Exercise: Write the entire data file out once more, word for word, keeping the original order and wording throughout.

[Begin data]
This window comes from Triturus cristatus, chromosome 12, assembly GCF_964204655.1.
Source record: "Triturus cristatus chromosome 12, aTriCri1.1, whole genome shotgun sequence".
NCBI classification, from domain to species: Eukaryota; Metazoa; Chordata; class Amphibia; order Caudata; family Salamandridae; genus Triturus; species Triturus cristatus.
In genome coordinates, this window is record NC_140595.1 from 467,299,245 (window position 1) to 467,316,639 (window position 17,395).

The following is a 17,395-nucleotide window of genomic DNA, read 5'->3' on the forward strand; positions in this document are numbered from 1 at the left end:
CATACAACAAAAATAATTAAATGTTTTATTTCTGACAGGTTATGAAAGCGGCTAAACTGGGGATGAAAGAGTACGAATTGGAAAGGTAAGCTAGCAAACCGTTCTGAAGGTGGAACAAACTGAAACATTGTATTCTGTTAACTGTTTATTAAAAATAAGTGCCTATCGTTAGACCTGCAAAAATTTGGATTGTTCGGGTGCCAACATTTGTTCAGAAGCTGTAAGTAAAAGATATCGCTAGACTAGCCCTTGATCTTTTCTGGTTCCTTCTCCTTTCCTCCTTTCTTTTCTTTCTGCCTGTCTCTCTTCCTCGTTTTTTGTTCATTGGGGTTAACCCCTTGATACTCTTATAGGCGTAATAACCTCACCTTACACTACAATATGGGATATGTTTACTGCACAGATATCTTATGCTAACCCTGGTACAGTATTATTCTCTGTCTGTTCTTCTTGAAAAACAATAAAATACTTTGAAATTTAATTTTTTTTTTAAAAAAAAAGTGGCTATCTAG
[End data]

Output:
This window comes from Triturus cristatus, chromosome 12, assembly GCF_964204655.1.
Source record: "Triturus cristatus chromosome 12, aTriCri1.1, whole genome shotgun sequence".
NCBI classification, from domain to species: Eukaryota; Metazoa; Chordata; class Amphibia; order Caudata; family Salamandridae; genus Triturus; species Triturus cristatus.
In genome coordinates, this window is record NC_140595.1 from 467,299,245 (window position 1) to 467,316,639 (window position 17,395).

The following is a 17,395-nucleotide window of genomic DNA, read 5'->3' on the forward strand; positions in this document are numbered from 1 at the left end:
CATACAACAAAAATAATTAAATGTTTTATTTCTGACAGGTTATGAAAGCGGCTAAACTGGGGATGAAAGAGTACGAATTGGAAAGGTAAGCTAGCAAACCGTTCTGAAGGTGGAACAAACTGAAACATTGTATTCTGTTAACTGTTTATTAAAAATAAGTGCCTATCGTTAGACCTGCAAAAATTTGGATTGTTCGGGTGCCAACATTTGTTCAGAAGCTGTAAGTAAAAGATATCGCTAGACTAGCCCTTGATCTTTTCTGGTTCCTTCTCCTTTCCTCCTTTCTTTTCTTTCTGCCTGTCTCTCTTCCTCGTTTTTTGTTCATTGGGGTTAACCCCTTGATACTCTTATAGGCGTAATAACCTCACCTTACACTACAATATGGGATATGTTTACTGCACAGATATCTTATGCTAACCCTGGTACAGTATTATTCTCTGTCTGTTCTTCTTGAAAAACAATAAAATACTTTGAAATTTAATTTTTTTTTTAAAAAAAAAGTGGCTATCTAG